Following the announcement, Kinder Morgan Canada, which is holding its annual general meeting today in Calgary, issued a statement saying "while discussions are ongoing, we are not yet in alignment and will not negotiate in public."
"We acknowledge the comments by Minister Morneau this morning and appreciate his acknowledgement of the uncertainty created by the B.C. government's stated intentions," said chairman and chief executive officer Steve Kean.
"We remain steadfast in our previously stated principles: clarity on the path forward, particularly with respect to the ability to construct through British Columbia, and ensuring adequate protection of our (Kinder Morgan) shareholders."
Multiple environmental groups also issued statements, labelling Morneau’s announcement as “desperate."
“Today’s announcement was a pledge to write a blank cheque, backed by public money, to a Texas oil company in a desperate play to bailout a pipeline that violates (Prime Minister) Justin Trudeau’s own promises on climate change and Indigenous rights,” said Aurore Fauret, a campaign coordinator with 350.org.
Tzeporah Berman, campaigns and communications director for Stand.earth, called it “a desperate attempt by the Trudeau government to use taxpayer money to bail out a collapsing project.”
Federal, Alberta NDP leaders clash over pipeline
Federal NDP leader Jagmeet Singh made his opposition to the pipeline clear a few hours after Morneau's press briefing.
Singh tweeted that the "Liberals are giving Texas oil company #KinderMorgan a blank cheque while dumping all the risks on Canadians...it's clear this pipeline should not be built."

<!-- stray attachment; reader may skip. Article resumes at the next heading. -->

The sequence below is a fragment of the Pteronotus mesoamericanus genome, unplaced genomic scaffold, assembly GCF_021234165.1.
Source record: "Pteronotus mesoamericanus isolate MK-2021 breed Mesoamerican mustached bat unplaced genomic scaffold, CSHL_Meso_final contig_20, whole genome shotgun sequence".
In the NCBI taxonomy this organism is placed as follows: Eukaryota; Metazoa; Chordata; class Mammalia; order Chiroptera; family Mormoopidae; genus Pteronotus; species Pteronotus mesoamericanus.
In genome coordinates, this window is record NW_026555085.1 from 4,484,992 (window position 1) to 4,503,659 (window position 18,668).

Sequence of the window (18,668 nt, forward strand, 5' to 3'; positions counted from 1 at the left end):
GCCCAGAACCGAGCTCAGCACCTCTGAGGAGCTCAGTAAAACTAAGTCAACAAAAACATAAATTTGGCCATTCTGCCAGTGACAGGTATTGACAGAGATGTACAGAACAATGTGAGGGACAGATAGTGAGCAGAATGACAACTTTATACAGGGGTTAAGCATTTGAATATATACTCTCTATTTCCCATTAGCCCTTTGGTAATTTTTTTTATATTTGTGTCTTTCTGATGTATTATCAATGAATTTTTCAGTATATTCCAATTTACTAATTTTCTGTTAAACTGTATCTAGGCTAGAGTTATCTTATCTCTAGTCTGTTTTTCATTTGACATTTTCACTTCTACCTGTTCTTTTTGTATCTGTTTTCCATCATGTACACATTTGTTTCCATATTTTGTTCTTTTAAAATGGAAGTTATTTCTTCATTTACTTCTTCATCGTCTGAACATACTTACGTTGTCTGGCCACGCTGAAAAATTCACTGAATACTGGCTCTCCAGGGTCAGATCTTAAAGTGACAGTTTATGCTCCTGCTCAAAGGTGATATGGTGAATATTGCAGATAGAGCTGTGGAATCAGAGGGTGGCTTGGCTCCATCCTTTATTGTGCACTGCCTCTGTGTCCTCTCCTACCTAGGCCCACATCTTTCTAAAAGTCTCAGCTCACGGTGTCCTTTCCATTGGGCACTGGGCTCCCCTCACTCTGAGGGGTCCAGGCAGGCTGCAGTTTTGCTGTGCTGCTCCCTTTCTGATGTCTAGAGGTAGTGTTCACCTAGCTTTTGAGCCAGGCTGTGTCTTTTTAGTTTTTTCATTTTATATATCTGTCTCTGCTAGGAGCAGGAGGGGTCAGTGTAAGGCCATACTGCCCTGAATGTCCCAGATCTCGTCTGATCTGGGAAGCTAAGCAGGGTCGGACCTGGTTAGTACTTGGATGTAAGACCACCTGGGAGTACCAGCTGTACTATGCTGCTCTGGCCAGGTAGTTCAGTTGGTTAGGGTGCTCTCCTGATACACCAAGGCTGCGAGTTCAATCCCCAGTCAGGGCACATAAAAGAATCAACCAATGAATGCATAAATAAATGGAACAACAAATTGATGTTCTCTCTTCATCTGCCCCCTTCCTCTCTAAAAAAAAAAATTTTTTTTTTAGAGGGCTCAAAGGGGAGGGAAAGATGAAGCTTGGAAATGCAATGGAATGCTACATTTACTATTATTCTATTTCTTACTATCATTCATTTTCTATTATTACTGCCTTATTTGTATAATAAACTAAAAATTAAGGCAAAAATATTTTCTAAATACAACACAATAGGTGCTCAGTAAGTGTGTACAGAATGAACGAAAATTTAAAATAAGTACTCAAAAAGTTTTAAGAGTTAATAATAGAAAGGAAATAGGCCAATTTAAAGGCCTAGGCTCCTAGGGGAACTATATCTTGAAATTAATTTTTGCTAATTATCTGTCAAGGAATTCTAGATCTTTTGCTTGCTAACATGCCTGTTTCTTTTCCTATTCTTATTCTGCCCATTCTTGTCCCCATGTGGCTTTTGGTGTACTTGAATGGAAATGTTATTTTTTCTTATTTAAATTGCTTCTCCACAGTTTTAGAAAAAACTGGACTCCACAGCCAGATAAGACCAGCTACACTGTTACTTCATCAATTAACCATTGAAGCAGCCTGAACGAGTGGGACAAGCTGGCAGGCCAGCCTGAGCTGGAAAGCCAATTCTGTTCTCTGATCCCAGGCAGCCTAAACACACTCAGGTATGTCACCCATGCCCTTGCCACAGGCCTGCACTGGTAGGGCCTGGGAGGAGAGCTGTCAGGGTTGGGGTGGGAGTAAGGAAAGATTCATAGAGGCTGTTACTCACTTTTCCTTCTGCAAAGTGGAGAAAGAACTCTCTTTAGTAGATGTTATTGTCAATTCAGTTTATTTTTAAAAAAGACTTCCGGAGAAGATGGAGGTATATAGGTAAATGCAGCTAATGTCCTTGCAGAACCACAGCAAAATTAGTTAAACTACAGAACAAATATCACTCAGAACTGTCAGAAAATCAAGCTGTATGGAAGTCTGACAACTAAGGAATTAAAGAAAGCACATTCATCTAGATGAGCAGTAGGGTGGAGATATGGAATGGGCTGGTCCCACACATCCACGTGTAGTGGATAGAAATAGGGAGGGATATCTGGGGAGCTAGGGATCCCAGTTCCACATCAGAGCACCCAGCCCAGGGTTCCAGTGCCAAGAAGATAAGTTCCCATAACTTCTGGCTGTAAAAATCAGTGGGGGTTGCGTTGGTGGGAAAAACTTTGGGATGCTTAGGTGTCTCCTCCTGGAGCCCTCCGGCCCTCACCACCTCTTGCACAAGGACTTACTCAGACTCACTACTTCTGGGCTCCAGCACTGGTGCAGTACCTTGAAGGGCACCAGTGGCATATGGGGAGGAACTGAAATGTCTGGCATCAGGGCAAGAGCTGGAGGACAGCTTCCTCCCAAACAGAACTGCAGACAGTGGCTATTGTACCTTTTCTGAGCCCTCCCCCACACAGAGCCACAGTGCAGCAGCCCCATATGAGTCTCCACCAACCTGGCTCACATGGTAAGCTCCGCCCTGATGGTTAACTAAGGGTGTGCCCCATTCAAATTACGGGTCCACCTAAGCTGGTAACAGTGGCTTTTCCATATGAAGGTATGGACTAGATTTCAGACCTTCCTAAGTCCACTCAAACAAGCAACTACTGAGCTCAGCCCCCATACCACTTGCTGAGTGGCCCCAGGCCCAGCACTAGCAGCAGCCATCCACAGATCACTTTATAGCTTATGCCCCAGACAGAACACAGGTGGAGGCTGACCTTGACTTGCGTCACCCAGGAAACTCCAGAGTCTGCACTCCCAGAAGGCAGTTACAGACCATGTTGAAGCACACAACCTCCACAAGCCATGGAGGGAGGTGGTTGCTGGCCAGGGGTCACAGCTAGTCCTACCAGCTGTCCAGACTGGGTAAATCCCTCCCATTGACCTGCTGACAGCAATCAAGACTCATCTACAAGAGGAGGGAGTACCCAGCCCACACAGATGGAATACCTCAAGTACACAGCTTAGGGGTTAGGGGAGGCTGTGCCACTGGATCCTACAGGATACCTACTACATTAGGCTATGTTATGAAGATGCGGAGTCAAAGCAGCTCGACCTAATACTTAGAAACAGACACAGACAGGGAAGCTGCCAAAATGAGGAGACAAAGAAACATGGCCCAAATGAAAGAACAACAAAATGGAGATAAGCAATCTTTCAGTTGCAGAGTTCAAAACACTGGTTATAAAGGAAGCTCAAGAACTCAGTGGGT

But Notley rejected Singh's comments in comments to reporters from the Alberta legislature later on Wednesday.
"I think we disagree quite fundamentally," she said. "I don’t think that the positions of Mr. Singh necessarily reflect the vast majority of opinions in the NDP across the country."
She said the provincial government was focused on its "responsibility to current and future generations to make real progress on stopping climate change" but that it would fail in this effort if it tossed "working people to the side as collateral damage."
Notley also said her government was poised to pass Bill 12, which will give Alberta the ability to restrict energy shipments.
Once the bill passes, the provincial Cabinet will also have to approve regulations, and the government will have to issue licenses and talk with oil or other energy shippers before it can take action.
The premier said Morneau's comments revealed that Ottawa would "fully backstop the project." She also acknowledged that Kinder Morgan and Ottawa don't yet see eye-to-eye.